5 new species of fauna recorded at Pulau Ubin

5 new species of fauna recorded at Pulau Ubin

The Big-eared Pipistrelle (left) and Long-winged Tomb Bat are among the five new animal species recently recorded for Singapore. (Photo: NParks/Chung Yi Fei)
SINGAPORE: Five new species of fauna have been recorded for Singapore, the National Parks Board (NParks) said on Sunday (Jun 24). NParks discovered the species together with the research community during field surveys at Pulau Ubin last year. They include two types of bats, an insect, a bird and a spider. 
Speaking at the opening address of the seventh Ubin Day, Second Minister for National Development Desmond Lee said the discoveries are significant as they add to the diverse biodiversity at Pulau Ubin and "remind us of our role as stewards and guardians of our natural heritage". 

Migratory birds called Little Stints were spotted at the Chek Jawa wetlands in Pulau Ubin. (Photo: NParks/David Li)
The discovery of a migratory bird species called Little Stints is of particular significance, said NParks. The birds were spotted at Pulau Ubin’s Chek Jawa wetlands last September when they flew in to feed after the tide receded.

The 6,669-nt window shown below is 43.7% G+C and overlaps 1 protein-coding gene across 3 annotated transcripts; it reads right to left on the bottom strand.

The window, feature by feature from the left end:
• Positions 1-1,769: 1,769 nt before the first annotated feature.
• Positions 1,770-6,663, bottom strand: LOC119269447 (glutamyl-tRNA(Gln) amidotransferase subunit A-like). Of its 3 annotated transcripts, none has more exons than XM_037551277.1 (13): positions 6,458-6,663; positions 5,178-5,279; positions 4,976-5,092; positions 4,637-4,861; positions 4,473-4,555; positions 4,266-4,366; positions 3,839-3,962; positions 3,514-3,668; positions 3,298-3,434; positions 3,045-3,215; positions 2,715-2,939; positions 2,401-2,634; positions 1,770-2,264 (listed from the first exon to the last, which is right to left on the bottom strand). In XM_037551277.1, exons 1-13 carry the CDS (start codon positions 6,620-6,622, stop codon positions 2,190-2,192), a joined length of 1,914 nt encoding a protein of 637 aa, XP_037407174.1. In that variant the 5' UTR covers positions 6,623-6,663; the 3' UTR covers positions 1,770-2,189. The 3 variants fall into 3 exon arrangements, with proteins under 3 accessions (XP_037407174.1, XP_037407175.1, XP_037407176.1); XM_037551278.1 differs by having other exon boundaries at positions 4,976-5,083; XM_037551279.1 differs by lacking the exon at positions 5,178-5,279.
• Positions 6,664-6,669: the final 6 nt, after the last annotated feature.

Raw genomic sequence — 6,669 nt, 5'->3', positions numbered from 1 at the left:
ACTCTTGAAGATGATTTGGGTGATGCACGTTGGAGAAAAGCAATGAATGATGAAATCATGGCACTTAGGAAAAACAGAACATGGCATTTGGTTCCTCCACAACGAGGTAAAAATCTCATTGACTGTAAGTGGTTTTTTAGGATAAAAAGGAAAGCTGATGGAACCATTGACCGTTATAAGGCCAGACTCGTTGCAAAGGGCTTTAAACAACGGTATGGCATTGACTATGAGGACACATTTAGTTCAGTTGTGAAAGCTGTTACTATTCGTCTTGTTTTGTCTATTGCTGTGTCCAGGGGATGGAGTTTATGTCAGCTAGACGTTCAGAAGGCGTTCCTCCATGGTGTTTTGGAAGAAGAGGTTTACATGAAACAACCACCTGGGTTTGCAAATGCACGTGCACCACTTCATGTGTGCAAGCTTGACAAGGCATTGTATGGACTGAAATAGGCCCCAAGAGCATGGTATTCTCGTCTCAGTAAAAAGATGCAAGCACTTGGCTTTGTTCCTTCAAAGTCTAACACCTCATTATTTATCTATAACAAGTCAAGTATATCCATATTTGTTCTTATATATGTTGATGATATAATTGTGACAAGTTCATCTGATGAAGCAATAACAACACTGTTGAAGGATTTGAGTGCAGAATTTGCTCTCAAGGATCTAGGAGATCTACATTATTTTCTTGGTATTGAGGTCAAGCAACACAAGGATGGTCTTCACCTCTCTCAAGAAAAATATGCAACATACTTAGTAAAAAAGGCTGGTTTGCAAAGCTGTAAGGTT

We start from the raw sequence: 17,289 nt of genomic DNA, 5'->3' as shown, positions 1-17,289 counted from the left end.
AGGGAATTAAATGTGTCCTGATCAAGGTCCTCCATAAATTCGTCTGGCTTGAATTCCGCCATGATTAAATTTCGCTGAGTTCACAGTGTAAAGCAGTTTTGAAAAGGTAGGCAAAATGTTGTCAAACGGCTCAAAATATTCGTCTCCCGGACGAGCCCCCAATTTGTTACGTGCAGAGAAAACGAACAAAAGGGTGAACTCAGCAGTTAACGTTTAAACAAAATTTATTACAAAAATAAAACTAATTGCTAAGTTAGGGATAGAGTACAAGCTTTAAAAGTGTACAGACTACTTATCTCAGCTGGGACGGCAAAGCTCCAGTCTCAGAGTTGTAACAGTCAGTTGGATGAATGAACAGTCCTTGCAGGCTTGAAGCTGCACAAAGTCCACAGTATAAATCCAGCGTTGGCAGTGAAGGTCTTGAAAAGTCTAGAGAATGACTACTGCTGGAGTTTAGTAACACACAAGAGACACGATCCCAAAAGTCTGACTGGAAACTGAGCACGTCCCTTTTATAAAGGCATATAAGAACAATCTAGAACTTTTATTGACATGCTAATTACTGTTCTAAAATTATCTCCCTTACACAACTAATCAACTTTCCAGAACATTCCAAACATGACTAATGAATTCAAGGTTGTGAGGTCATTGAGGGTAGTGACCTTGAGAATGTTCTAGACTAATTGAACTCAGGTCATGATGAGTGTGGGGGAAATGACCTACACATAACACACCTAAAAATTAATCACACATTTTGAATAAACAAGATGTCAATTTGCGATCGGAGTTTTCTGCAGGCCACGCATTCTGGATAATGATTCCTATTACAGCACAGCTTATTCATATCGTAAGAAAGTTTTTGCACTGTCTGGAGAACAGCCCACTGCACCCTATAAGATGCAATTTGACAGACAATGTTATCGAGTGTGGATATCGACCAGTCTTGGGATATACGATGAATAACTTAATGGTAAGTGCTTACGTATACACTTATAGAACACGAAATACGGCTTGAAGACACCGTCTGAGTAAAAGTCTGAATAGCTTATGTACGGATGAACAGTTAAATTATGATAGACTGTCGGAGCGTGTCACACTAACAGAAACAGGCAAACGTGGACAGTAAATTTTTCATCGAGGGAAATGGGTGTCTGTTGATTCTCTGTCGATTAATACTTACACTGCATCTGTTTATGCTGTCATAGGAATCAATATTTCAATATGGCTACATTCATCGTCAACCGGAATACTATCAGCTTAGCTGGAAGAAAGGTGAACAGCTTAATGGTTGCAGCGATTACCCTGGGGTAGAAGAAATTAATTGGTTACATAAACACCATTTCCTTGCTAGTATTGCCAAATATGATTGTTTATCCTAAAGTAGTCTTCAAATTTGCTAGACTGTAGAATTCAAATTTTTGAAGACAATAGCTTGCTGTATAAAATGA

While Chek Jawa is no stranger to migratory shorebirds, NParks said that bird monitoring data collected in the past year has shown that certain species of migratory birds prefer the wetlands at Ubin over Sungei Buloh - Singapore’s other wetlands on the mainland. 
“These are significant observations as they suggest that Pulau Ubin complements Sungei Buloh Wetland Reserve as another possible stopover for migratory birds along the East Asian - Australasian Flyway,” NParks said. 

The Arrow Emperor dragonfly was previously discovered only recently in Malaysia and Indonesia. (Photo: NParks/Jacky Soh)
The flyway - among the world’s most important - stretches from the arctic parts of Siberia to as far south as New Zealand. 
The other species recorded include insectivorous bats like the Long-winged Tomb Bat and the Big-eared Pipistrelle, which have previously been found in Southeast Asia. The Arrow Emperor dragonfly, which was discovered only recently in Malaysia and India, along with the Raccoon Pseudo-orb Weaver spider, were also newly added to the Singapore records. 

The Pseudo-orb Weaver spider. (Photo: Joseph K H Koh)
Ubin Day is part of Pesta Ubin, an annual month-long festival to celebrate the islands rustic charm, heritage and natural environment.
Source: CNA/hs